Due to best practices, regulations, and compliance standards, organizations are mandated to comply with keeping their customers’ data and assets secure. Looking at the newly introduced1, we can also see further government regulations being put in place - holding organizations accountable for breaches and safeguarding user information. Because of this, the majority of the connections made across both networks and as well as the internet are now encrypted. . Using this data and viewing encryptions growth over time, it is clear that organizations are making it a priority to secure their customers’ data.
is the primary method to meeting these mandates and keeping data safe. However, having everything encrypted also puts a heavy strain on network devices, such as firewalls and the rest of the security infrastructure. It is important to properly manage good and bad traffic and keep a high level of performance.
Adopting Spirent’s industry-leading security validation solutions, such as, gives security teams the capability to encrypt hacker activity that runs over TCP. CyberFlood DBA assesses production networks using real attacks, malware and applications. The benefit to encrypting assessment traffic along with other techniques, such as evasions and obfuscation, allows us to further act like hackers in the wild and realistically validate security infrastructures. Providing this realism of traffic techniques within DBA is critical and will allow security teams to have visibility of vulnerabilities and improve their security efficacy on the entire network.
1California Consumer Privacy Act:
Most next-generation firewalls on the market have a full suite of security capabilities for finding vulnerabilities on a network, detecting such events if configured properly. Let’s look at a few examples on how CyberFlood DBA can further help harden security devices via assessments using the TLS Encryption feature.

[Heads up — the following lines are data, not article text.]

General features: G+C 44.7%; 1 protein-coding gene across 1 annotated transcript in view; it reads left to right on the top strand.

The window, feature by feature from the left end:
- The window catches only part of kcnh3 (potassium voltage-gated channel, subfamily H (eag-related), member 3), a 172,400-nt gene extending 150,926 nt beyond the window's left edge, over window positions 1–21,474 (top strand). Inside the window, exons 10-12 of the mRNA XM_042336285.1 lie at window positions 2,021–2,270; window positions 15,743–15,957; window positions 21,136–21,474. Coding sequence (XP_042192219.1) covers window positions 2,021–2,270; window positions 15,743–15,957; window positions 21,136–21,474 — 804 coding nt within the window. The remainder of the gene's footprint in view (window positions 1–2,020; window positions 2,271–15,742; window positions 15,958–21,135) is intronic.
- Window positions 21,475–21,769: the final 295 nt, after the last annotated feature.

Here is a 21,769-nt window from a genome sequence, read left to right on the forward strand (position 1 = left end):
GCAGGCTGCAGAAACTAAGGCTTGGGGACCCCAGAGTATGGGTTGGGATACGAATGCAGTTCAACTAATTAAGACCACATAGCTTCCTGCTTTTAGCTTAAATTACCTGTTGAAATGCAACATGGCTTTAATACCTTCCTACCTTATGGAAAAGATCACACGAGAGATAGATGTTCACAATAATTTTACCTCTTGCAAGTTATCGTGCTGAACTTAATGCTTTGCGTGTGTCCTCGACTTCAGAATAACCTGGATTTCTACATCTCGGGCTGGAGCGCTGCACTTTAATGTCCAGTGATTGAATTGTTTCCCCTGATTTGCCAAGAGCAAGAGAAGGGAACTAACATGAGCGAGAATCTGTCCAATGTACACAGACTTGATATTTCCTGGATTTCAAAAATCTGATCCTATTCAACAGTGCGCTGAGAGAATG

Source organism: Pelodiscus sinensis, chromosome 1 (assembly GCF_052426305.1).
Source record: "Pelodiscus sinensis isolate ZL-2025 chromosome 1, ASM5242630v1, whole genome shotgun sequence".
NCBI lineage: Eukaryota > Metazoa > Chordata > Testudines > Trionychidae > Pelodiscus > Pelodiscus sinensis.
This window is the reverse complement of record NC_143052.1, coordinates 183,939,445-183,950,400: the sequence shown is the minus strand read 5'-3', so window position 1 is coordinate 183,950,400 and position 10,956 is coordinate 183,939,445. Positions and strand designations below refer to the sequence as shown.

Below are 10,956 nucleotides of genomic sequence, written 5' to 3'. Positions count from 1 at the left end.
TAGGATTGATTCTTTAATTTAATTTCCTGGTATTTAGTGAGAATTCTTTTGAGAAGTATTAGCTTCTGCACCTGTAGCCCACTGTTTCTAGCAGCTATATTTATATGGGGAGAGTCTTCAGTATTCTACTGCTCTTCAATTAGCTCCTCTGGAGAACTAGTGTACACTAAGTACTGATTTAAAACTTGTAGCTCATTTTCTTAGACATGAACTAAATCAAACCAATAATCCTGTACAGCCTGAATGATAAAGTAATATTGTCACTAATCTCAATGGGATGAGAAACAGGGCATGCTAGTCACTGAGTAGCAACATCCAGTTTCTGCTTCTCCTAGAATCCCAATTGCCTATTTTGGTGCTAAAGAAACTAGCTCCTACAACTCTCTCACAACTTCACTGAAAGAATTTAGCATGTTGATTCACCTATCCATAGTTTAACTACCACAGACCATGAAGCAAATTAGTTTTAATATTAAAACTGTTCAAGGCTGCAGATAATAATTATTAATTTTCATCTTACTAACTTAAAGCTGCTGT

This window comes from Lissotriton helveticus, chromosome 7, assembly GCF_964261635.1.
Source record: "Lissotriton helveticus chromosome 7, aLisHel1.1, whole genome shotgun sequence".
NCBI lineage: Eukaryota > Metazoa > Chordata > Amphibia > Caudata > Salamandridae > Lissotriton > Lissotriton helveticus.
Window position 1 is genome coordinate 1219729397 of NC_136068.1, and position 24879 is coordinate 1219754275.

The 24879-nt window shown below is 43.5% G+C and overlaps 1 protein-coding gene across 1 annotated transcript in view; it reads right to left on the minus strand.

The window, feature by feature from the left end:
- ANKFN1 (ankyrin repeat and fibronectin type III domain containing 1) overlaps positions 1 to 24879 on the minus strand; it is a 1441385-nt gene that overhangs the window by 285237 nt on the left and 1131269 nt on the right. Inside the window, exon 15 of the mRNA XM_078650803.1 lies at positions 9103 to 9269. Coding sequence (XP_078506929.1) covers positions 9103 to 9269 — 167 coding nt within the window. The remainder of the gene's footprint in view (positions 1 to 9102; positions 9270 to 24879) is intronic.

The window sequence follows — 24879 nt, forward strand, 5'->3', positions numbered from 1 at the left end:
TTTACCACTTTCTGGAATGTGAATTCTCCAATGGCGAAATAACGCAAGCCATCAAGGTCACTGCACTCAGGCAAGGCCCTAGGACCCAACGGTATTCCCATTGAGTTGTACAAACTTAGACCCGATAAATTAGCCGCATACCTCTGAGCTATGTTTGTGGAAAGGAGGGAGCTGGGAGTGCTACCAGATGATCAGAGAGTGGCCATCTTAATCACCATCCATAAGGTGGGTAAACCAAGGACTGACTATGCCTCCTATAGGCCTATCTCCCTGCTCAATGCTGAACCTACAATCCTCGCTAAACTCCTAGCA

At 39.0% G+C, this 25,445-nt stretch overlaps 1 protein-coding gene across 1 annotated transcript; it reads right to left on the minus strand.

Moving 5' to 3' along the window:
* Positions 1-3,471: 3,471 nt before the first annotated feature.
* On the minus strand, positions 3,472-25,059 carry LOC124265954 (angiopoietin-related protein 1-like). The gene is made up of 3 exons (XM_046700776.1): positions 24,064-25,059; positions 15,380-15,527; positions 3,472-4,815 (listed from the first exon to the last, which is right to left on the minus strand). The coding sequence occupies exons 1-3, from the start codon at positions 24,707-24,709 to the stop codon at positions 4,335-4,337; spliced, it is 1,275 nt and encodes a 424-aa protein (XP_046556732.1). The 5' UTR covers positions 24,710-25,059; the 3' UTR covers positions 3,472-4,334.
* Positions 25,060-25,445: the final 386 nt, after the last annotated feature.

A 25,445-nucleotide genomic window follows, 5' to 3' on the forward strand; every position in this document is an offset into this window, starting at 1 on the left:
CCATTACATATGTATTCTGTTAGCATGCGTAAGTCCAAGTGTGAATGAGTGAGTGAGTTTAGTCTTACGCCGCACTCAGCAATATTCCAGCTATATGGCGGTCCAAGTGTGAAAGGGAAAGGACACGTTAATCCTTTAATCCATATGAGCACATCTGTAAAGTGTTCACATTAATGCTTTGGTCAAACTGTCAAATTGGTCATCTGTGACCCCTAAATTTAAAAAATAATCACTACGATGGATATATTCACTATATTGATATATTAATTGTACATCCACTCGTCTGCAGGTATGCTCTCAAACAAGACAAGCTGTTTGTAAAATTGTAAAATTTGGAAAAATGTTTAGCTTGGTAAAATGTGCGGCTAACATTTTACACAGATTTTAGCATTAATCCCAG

In the image below, DBA results show the firewall blocking two attacks and two malware scenarios with a configuration of typical security settings. On this assessment, we are not encrypting traffic, but sending these vulnerabilities as-is from Spirent’s TestCloud Content Library. It is important to note that we are able to correlate and match our findings based on our Security Information and Event Management System (SIEM).
In the next example, we took the same four attacks, encrypted the traffic using TLS v1.2, and generated the traffic through the firewall without inspection or decryption capabilities. The result shows the two attacks and two malware scenarios as unblocked by the firewall. This illustrates why it’s important for organizations to enable and test SSL inspection and decryption capabilities. Without it, potential breaches will mostly likely occur as the mitigation service in this case was unable to block the encrypted attacker content.
In the final example, DBA will test the SSL inspection or decryption engines of the network firewall and test its ability to find TLS encrypted attacks sent over different ports. We took two of the same attacks and put one on a default port versus a standard TLS port, in this example the HTTPS (443) port. Due to our firewall only inspecting traffic on HTTPS ports and a few others, we were able to breach the environment on a different port while encrypted. By reconfiguring the firewall, policies to inspect encrypted traffic may showcase difference levels of protection accuracy against attack and malicious content that is hidden under the guise of encrypted messaging.
In summary, due to encryption becoming the standard for data transmissions, security teams need realistic testing tools to get a view of their threat landscape – helping find vulnerabilities and take action to remediate. With Spirent’s robust content TestCloud library and features like TLS and evasion techniques, we can closely emulate what hackers are doing to breach environments.
CyberFlood Data Breach Assessment delivers accurate, automated assessments of live production environments, safely using emulated traffic scenarios, so security teams can identify and address vulnerabilities before attackers do.
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